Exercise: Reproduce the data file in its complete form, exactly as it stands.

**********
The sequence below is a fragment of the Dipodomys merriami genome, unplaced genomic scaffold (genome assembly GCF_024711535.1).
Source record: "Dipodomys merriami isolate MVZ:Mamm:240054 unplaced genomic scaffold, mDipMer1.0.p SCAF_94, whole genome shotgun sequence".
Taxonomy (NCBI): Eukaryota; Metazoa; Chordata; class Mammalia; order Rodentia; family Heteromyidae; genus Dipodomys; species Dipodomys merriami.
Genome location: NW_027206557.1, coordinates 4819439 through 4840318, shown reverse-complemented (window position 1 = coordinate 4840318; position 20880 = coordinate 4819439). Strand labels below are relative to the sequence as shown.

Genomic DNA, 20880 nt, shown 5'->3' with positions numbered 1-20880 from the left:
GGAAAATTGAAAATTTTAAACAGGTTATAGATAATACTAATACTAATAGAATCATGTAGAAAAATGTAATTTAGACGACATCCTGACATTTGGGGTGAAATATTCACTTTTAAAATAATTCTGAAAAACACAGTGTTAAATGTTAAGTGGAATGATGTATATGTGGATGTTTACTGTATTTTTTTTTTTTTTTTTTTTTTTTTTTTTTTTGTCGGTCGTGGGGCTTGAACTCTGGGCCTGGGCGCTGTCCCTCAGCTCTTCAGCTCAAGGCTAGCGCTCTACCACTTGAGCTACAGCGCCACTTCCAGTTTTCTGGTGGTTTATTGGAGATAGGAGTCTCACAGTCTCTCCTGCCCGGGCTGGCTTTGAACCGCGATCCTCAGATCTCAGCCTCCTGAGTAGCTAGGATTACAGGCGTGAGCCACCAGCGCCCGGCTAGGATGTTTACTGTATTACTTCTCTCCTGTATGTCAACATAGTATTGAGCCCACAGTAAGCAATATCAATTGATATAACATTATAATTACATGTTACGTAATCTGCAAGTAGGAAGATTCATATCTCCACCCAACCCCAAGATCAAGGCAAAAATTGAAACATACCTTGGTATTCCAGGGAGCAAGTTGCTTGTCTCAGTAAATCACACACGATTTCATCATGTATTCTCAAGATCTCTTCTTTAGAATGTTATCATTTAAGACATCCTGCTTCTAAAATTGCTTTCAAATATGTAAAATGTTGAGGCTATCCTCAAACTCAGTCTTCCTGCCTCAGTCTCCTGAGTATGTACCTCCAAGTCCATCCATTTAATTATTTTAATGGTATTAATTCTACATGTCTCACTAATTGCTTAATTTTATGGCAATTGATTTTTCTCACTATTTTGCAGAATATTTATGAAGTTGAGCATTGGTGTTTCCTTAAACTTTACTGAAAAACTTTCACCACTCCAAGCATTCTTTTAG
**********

The sequence below is a fragment of the Dipodomys merriami genome, unplaced genomic scaffold (genome assembly GCF_024711535.1).
Source record: "Dipodomys merriami isolate MVZ:Mamm:240054 unplaced genomic scaffold, mDipMer1.0.p SCAF_94, whole genome shotgun sequence".
Taxonomy (NCBI): Eukaryota; Metazoa; Chordata; class Mammalia; order Rodentia; family Heteromyidae; genus Dipodomys; species Dipodomys merriami.
Genome location: NW_027206557.1, coordinates 4819439 through 4840318, shown reverse-complemented (window position 1 = coordinate 4840318; position 20880 = coordinate 4819439). Strand labels below are relative to the sequence as shown.

Genomic DNA, 20880 nt, shown 5'->3' with positions numbered 1-20880 from the left:
GGAAAATTGAAAATTTTAAACAGGTTATAGATAATACTAATACTAATAGAATCATGTAGAAAAATGTAATTTAGACGACATCCTGACATTTGGGGTGAAATATTCACTTTTAAAATAATTCTGAAAAACACAGTGTTAAATGTTAAGTGGAATGATGTATATGTGGATGTTTACTGTATTTTTTTTTTTTTTTTTTTTTTTTTTTTTTTTGTCGGTCGTGGGGCTTGAACTCTGGGCCTGGGCGCTGTCCCTCAGCTCTTCAGCTCAAGGCTAGCGCTCTACCACTTGAGCTACAGCGCCACTTCCAGTTTTCTGGTGGTTTATTGGAGATAGGAGTCTCACAGTCTCTCCTGCCCGGGCTGGCTTTGAACCGCGATCCTCAGATCTCAGCCTCCTGAGTAGCTAGGATTACAGGCGTGAGCCACCAGCGCCCGGCTAGGATGTTTACTGTATTACTTCTCTCCTGTATGTCAACATAGTATTGAGCCCACAGTAAGCAATATCAATTGATATAACATTATAATTACATGTTACGTAATCTGCAAGTAGGAAGATTCATATCTCCACCCAACCCCAAGATCAAGGCAAAAATTGAAACATACCTTGGTATTCCAGGGAGCAAGTTGCTTGTCTCAGTAAATCACACACGATTTCATCATGTATTCTCAAGATCTCTTCTTTAGAATGTTATCATTTAAGACATCCTGCTTCTAAAATTGCTTTCAAATATGTAAAATGTTGAGGCTATCCTCAAACTCAGTCTTCCTGCCTCAGTCTCCTGAGTATGTACCTCCAAGTCCATCCATTTAATTATTTTAATGGTATTAATTCTACATGTCTCACTAATTGCTTAATTTTATGGCAATTGATTTTTCTCACTATTTTGCAGAATATTTATGAAGTTGAGCATTGGTGTTTCCTTAAACTTTACTGAAAAACTTTCACCACTCCAAGCATTCTTTTAG